Sarah in Illinois is being very methodical in her garden planning this year. She’s here today sharing how she’s mapping out what she’s going to grow and when she’s going to start planting.
We’d love to hear your tips for starting your garden. What works for you? How do you plan what you do when?
We still have below freezing temperatures down here, but it hasn’t stopped me from daydreaming about being out in the garden. One way to fill that void is to make a to-do list or game plan for the spring. Here are a few things that I have planned for the upcoming weeks.
1. Make a list of what I want to grow in the garden this year and divide them up into 3 categories: start indoors from seed, sow seed directly into the garden and purchase as established plant.
2. Place order for any seeds purchased through mail order.
3. For seeds started indoors, plan what day I should start them.
To do that I searched online for last frost date for my zip code. One source said April 17 and another said April 14. I decided to just use April 15 since it is an easy date to remember (tax day for us Americans). So for example I want to start my Black Krim tomato seeds indoors. The packet says to start 6-8 weeks before planting outdoors. So I should start it indoors sometime in between Feb. 18 and March 4.
4. Set up indoor seed starting area.
I have mentioned before that I have a lot of trouble starting seeds indoors and transferring them to the garden. So this year I am going to take it more seriously than just throwing some seeds in the dirt. I purchased a seedling heat mat and I am going to set up a grow light. I plan to post about it as I go along both to help others and to get advice.
Do you place seed orders through mail order? Or do you have another source for your seeds and plants? Do you start your seeds indoors? Do you have any advice for me on transferring them outside?
You seem very organized, Sarah. Well done. It’s been great to see your garden evolve through the years. I love how you learn and adjust each season and keep working to improve your approach. I’ll be interested to hear how your plan works out this year.
Last year I grew indoors (in my basement, not ideal but the only space I have now) 4200 seedlings for my potager, but direct seeded all the plants like beans, peas, carrots, kohlrabi, potatoes, most of the beets, the later squash, melons, and cukes (the early ones start indoors.) The garlic and shallots and some onion sets go in directly, but some onions I start indoors. When I had commercial greenhouses, the dates on the seed packages were pretty close, because growing conditions were perfect. Now, in the basement, I find that it takes a bit longer for everything. I plant directly when Mother Nature tells me to. .snow peas with the first crocus…shelling peas with the first daffodil, set out tomato plants when the borage seedlings emerge. Best of luck!
4200 seedlings! Wow! That sounds like so much work, but really fun. That’s good to know that they seem to take longer than what the package says, I know that I am going to be itching to plant something sooner rather than later. 🙂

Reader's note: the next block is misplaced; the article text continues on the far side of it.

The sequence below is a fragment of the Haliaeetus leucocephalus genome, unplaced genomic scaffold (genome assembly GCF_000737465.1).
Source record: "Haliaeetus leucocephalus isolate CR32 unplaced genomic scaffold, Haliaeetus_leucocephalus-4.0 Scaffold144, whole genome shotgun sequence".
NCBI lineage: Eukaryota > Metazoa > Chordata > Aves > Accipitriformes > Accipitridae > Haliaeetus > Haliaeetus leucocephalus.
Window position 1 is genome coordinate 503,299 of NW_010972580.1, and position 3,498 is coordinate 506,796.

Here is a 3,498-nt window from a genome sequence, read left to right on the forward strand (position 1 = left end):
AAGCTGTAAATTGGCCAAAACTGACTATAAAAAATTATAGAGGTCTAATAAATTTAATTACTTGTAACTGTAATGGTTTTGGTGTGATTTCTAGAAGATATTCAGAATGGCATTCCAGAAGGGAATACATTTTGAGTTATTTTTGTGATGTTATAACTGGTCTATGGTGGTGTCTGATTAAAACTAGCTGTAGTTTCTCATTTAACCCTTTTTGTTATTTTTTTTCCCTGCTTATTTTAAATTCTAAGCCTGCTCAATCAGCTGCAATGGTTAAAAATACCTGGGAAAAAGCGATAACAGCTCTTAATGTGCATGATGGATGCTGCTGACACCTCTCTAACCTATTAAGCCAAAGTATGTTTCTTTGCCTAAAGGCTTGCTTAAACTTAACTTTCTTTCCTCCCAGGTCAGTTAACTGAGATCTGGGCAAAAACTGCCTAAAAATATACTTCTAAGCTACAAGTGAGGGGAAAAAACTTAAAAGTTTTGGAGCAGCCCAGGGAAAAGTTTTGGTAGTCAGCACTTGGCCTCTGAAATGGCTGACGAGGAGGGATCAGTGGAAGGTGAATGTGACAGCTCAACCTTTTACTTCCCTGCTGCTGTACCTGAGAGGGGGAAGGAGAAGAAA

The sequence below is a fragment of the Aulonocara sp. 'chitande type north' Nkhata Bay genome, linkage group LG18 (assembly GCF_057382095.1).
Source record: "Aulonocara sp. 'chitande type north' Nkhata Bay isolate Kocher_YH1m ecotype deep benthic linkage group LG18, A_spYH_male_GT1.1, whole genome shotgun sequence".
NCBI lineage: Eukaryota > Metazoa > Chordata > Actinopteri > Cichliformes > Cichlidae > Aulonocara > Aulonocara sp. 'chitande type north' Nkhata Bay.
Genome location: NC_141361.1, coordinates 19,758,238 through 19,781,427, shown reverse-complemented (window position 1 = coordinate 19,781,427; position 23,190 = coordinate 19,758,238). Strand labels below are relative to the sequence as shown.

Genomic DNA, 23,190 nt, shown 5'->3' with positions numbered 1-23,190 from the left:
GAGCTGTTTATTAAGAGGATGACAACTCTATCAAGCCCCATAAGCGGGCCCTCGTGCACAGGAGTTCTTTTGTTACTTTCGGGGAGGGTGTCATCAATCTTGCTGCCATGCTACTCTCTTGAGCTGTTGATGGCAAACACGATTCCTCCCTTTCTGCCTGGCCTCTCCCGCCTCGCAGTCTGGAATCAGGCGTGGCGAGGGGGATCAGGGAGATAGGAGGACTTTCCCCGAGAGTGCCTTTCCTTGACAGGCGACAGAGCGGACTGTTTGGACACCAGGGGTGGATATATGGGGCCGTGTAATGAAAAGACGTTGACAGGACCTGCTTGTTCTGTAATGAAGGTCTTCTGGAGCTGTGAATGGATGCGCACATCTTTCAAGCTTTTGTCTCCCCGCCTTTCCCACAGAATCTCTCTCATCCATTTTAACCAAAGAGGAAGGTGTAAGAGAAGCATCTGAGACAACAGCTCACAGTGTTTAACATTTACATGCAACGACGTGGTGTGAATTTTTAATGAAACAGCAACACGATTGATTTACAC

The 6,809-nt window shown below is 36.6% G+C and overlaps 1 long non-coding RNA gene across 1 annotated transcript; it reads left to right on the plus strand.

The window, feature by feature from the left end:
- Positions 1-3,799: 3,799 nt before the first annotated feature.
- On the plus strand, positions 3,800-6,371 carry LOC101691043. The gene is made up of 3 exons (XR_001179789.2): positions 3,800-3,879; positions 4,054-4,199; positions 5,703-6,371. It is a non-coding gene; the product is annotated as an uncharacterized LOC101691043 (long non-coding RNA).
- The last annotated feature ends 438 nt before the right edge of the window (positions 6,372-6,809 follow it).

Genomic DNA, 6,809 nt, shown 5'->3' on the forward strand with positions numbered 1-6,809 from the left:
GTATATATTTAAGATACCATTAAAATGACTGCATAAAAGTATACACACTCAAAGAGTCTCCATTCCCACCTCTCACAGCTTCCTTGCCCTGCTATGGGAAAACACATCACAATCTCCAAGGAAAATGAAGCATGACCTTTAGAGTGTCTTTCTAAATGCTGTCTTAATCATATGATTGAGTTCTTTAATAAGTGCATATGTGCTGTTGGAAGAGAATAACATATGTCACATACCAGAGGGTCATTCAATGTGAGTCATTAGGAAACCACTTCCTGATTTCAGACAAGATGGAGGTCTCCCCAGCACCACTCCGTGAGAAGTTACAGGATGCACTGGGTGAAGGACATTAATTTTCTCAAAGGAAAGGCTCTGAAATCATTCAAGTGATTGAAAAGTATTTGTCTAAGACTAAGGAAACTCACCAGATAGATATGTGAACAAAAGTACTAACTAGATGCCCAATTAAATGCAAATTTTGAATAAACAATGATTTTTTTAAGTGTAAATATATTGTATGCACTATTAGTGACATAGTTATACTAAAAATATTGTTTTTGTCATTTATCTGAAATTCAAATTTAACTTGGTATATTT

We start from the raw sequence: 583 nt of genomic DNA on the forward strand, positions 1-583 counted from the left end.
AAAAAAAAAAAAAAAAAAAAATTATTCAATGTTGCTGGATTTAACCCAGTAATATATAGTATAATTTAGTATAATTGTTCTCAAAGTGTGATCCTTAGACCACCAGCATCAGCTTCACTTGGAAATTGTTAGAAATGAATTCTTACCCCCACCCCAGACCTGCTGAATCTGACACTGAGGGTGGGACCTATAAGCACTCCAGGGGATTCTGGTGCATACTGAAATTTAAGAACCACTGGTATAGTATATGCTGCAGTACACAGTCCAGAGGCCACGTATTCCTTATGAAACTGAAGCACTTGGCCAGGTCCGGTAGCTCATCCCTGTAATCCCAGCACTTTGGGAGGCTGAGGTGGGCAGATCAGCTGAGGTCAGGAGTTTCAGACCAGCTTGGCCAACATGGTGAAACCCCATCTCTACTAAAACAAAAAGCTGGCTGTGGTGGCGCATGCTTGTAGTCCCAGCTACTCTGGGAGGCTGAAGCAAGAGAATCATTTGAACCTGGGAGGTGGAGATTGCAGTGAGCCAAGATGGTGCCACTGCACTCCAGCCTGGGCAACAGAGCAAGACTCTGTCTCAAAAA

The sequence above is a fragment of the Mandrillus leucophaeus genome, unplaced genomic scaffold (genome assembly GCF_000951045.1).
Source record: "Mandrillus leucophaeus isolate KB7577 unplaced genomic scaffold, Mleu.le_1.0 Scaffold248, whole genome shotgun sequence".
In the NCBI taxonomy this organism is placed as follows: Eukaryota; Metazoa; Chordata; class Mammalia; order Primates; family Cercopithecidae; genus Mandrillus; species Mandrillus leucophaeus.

That’s some smart planning, there. Great idea to take those dates and work backwards.
We don’t have a place in our house to start seeds, at least not this year as my daughter is living with us in our tiny, two-bedroom basement suite. There is only one side of the suite where the light is sufficient – unless we got a grow light too…hmm, that’s actually a possibility. Thanks for the idea!
I’m looking forward to your garden posts. I’m impressed by the big, beautiful gardens people are able to grow!
Each year I have bigger and bigger plans for our garden. I don’t know where I think I am going to find all the extra time for all of the work, but I will manage!
If you do the front-end work like you’re planning now, then the garden itself and all those lovely fruits and veggies will force you to find the time during growing season! 😉
I order my seeds by mail, and start them under a grow light. I’m pretty haphazard about getting them started on time. When the plants are big enough I transfer them into peat pots and they go back under the lights. When they’re too big, they get moved to the shed, where they spend nights; hopefully it’s warm enough for them to sit outside and harden off during the days. Some time in early June (read: whenever I get the garden ready) they’re planted, pot and all to avoid disturbing the roots. The roots grow right through the peat pots. I place a toilet paper roll over each tomato and pepper plant to keep cutworms away. By the time the rolls fall apart, the stems are big enough to deter cutworms. Now if I could just find a deterrent for deer…….
I have read about planting the peat pots directly, that is a great idea. I hadn’t heard about the toilet paper rolls however, I will have to start saving them. Deer aren’t a terrible problem in our garden, but I have definitely seen their tracks on occasion.